I'm so excited about today's interview with mixed media artist Michele Landel! Michele is an American artist living, creating and raising a family in Paris. I find her work captivating and I think you will too. Enjoy:
So many artists (myself included) dream of living in France. How did you and your family end up there? How long have you been there? Is it as romantic as it sounds?
My husband is French and American. We met in NYC. He took a job in Paris and I came along. I think our original plan was to live in France for 2 years. We’ve been here for 12.
I love living in France for lots of different reasons and Paris is beautiful. Sometimes it is very romantic (warm croissants, beautiful museums, long walks) and sometimes it is just life (dentist appointments, traffic, lines). Ido try to take advantage of the city as much as I can and remember how I am lucky to live here.
I think for a lot of artists, there's a tension between feeling called to be an artist and the pull to have a "sensible" career. Have you always known that you're an artist? How has your art career evolved?
Up until a year ago, I have always had a“sensible” but meandering career. I have a BA in fine arts and art history and MA in art history. I moved to NYC in the early 2000s for a curatorial internship but then got a job in event planning and then with an architecture firm...Most recently, I was doing freelance marketing and communications for French start-ups. I always made art, but was afraid to call myself an artist. About two years ago, I started focusing more and more on art and less and less on my freelance career. I still feel the “sensible” career pull, but am really trying to ignore it.
You have a very distinctive style. I'm fascinated by the layering and textures. Can you talk a bit about your process? How has your work evolved over time? What are you working on right now? What's new or different about it?
Since I was little, I have loved paper. I started sewing on paper about six years ago. I don’t remember any more why. I was punching holes and hand sewing layers together. Then two years ago, I spent a week studying with Val Holmes, a British artist, who teaches artist workshops and has a B&B here in France. It was amazing! She taught me machine embroidery on paper and how to burn paper and how to make paper. It really changed everything for me.
Lately, I have been trying to deal with more personal issues in my art. I just finished a series called Postpartum and I am now working on a new one called The Perfect Darned Home.
Are there certain themes that show up in your work over and over again?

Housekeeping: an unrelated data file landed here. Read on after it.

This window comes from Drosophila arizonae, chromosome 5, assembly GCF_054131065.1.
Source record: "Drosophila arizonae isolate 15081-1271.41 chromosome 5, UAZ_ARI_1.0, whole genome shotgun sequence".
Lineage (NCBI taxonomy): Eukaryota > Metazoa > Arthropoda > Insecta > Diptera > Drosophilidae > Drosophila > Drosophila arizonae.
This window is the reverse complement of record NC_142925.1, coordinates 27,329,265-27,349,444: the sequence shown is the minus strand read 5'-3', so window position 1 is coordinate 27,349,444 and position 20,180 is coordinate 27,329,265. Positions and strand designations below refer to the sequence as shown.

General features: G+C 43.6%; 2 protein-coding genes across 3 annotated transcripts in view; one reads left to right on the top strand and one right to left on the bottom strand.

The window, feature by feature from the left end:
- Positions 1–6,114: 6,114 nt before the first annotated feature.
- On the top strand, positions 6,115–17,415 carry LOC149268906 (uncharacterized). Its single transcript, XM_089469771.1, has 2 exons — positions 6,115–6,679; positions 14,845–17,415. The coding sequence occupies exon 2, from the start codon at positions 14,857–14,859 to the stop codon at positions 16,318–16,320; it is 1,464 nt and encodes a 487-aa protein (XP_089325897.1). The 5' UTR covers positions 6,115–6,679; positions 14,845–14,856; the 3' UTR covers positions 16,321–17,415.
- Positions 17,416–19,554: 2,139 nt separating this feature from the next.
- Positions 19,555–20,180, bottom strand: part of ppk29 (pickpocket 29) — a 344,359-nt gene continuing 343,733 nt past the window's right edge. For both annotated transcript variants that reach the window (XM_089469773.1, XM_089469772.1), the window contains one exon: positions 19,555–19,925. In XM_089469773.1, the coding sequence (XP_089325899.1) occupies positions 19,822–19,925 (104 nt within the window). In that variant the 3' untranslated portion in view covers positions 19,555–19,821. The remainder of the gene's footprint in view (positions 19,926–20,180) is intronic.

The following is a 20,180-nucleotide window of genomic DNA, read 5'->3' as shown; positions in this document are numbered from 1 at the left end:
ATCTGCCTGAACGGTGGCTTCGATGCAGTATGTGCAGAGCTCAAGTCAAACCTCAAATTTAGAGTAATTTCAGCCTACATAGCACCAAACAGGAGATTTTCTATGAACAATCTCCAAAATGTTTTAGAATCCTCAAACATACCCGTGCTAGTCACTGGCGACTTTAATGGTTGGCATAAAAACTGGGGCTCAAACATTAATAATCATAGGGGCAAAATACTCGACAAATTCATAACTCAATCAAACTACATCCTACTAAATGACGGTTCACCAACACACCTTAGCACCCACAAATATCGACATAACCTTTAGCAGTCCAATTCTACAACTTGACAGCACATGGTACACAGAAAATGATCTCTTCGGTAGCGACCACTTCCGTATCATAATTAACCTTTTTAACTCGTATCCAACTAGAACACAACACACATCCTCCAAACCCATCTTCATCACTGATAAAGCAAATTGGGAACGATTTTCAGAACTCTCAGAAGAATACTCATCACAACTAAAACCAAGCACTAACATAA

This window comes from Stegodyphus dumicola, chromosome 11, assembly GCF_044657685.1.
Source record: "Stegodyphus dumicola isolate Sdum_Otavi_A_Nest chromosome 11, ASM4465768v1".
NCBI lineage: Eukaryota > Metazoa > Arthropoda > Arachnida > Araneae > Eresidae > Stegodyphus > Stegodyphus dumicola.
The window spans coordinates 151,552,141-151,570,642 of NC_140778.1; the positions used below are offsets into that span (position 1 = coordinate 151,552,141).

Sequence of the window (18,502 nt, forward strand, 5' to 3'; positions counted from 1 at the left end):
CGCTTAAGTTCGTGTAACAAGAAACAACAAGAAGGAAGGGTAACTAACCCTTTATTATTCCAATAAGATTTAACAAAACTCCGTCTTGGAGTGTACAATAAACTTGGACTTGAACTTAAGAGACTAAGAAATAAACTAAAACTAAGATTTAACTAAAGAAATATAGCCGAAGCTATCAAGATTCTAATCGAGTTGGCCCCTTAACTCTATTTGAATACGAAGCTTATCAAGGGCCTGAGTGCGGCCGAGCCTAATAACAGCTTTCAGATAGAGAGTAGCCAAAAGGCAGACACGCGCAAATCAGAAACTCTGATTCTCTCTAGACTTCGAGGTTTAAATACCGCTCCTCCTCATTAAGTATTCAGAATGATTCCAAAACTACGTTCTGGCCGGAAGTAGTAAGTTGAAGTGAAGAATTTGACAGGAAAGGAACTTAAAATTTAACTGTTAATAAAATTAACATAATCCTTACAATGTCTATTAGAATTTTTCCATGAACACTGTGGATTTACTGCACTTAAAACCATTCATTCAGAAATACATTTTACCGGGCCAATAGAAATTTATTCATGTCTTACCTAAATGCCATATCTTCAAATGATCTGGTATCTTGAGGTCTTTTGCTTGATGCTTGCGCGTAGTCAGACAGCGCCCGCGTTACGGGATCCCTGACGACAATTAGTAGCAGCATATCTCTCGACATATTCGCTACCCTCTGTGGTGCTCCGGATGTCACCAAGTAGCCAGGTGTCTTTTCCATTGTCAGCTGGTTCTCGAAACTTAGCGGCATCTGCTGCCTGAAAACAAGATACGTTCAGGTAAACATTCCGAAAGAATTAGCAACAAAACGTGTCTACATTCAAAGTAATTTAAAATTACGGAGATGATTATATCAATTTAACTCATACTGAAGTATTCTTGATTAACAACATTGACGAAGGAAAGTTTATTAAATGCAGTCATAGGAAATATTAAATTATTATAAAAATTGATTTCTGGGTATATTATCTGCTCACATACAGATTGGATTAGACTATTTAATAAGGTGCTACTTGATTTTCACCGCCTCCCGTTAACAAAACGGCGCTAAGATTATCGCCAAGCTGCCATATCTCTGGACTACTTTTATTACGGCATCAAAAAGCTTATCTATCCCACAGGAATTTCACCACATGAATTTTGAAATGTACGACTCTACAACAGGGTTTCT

Houses and buildings, probably from my earlier career in architecture. Women, I took a lot of feminist art history classes. Circles and holes, probably a push back against postmodernism.
What is your studio practice like? Do you have any rituals or routines that help you get into the creative zone? Do you ever get creative blocks? How do you get unstuck?
I drop my kids off at school in the morning and go for a run. This is often how I get unstuck too. I run 20-30km a week. I try to be in my studio from 10am-4pm four-days a week, but honestly this rarely happens. I do try very hard to make something everyday, even if it’s just with a postcard that arrives in the afternoon mail and bits of paper from my desk.
The book, “The War of Art” has had a big influence on my studio practice.
When I am burning paper or working on my laptop, I listen to podcasts, such as the Jealous Curator and How I Built This. When I am sewing, I listen to Q2 Music radio out of NYC. I found that modern classical music goes really well with the thump, thump of the sewing machine.
I really love your postpartum series. Can you talk a bit about what that series means to you?
I wanted to juxtapose idealized domesticity with the isolation and loneliness that can come with motherhood. I have three beautiful young children. I also had four miscarriages, struggled with infertility, and suffered from prenatal depression. Many of my friends and family don’t even know that I went through this. I think a lot of women suffer quietly while trying to appear perfect.
I cut these women out of modern paintings and Photoshop them into impossibly minimalist interiors from design magazines and books. The women are semi-translucent, over-lapped and repeated so they (hopefully) appear to be in dialogue with themselves. I also ripped, burned, and then sewed the images back together to represent both the fragility and strength of women through the paper itself.
Are you a full time artist or do you also have a day job/side hustle? If you do have a day job, does it tie in with your art practice?
This fall, I am teaching two-classes to forth-year students at a communications school in Paris. It doesn’t really tie into my art practice but it is fun. The students are dynamic and smart.
Let's talk about work/life balance. How do you balance family life, studio time, business and time for yourself?
I don’t really. This is a constant struggle.
Who (or what) are your biggest creative influences?
Feminist artists influence me. Artists I follow on Istagram and things I see walking around Paris inspire me. I am really motivated right now by the Thrive Studio Mastermind group, which is how we met, that I recently joined.
What does being an artist mean to you?
For me, being an artist means saying something visually and having it connect with others. Sometimes I have a clear idea that I want to express and other times it is just an image or idea that I need to get out. I love exploring texture and movement and seeing how far I can push it with paper.
If you could give your 20 year old self one piece of advice, what would it be?
Call yourself an artist. Stop being afraid.